He knew Wallace Tambor from years before, still beating the drum of his associations in poems about meeting various famous poets and what he said to them, and they to him, most of them now dead and unable to contest his allegations. The halting sly wit of Ben Gunn’s dignified decrepitude and the desire to be present and accounted for overshadowing any regret. He was someone who reveled in anonymity and wrote a poetry to enforce it. Then Celia Thornbush, which, according to Irma, was an appropriate name for a feminist, and married to Bruce, a severe aesthete with a perpetually pained expression, but “should one wonder as he’s given his name to a woman who exemplifies, figuratively, the image of vagina dentata.”
It may have been a city ordinance that any multi-poet event had to include on its lineup a harangue with saxophone hipster staccato post-beat jive. Enrique Hermanos, aka KK, so his poem stated, offered the notion that music had returned to poetry in the form of a back beat. He was followed by Reggie Sides and some hip hop revolution poetry.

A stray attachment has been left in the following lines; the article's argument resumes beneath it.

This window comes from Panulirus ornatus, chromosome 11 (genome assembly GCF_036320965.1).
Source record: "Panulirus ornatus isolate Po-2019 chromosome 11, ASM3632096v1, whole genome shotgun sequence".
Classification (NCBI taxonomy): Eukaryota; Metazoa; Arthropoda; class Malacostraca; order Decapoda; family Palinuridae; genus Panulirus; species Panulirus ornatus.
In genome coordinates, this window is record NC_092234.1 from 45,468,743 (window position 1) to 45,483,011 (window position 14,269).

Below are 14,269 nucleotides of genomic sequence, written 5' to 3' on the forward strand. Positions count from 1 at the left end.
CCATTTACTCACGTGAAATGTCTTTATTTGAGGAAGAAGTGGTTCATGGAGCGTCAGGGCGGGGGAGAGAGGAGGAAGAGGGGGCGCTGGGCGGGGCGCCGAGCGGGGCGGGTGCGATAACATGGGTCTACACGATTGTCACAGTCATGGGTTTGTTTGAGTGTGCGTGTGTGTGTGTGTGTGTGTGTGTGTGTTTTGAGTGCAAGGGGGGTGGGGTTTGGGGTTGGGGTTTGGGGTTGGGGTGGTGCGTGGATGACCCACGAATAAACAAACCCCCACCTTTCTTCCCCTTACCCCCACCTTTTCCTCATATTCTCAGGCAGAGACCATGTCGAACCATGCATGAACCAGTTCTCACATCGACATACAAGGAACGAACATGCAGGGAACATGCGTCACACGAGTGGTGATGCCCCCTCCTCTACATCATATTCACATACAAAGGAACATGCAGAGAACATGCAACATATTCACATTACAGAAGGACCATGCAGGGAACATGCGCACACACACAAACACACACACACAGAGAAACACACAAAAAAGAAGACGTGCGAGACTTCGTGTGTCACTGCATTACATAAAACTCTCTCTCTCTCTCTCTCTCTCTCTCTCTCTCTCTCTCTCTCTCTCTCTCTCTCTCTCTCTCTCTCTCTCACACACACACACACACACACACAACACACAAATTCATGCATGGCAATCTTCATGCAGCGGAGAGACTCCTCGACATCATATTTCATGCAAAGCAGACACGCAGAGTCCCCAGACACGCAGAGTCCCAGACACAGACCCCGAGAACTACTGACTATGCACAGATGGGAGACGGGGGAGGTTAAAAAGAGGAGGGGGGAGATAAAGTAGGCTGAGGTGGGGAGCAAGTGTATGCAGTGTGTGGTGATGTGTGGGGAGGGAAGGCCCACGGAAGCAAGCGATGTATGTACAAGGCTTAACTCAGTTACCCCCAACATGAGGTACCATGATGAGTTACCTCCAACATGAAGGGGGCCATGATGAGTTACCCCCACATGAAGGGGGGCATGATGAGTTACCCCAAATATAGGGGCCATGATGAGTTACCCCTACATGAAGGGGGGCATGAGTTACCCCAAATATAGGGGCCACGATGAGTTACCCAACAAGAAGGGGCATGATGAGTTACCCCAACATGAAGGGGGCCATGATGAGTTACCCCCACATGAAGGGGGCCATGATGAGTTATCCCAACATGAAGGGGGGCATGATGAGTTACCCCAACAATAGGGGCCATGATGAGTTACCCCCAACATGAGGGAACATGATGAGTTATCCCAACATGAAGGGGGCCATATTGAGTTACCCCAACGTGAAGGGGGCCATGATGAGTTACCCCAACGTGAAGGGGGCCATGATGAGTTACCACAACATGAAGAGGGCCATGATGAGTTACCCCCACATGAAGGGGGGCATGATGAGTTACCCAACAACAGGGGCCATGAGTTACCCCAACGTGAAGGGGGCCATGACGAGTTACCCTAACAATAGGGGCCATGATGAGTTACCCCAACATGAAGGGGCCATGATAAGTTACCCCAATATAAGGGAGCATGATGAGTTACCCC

One of the readers, a woman rather elegantly attired but with the nervousness of a novice, read some surprisingly good poems which caused Irma to remark “she has a chin like a bottle opener.” Irma was never one to hold back from casting aspersions on the competition. One line unfortunately undermined all the poet’s good intentions. “The centrifugal force of the poetry whirl flings me to the periphery.”
“That’s not poetry,” Irma scoffed, “that’s just posturing.” And after Art Penn’s reading, “I know so many guys like that whose psychic turmoil makes for great poetry but really shitty lives.”
“It’s not a vocation for the insecure.”
“Yet they’re drawn to it. Moth, meet flame.”
“One does with what one has.”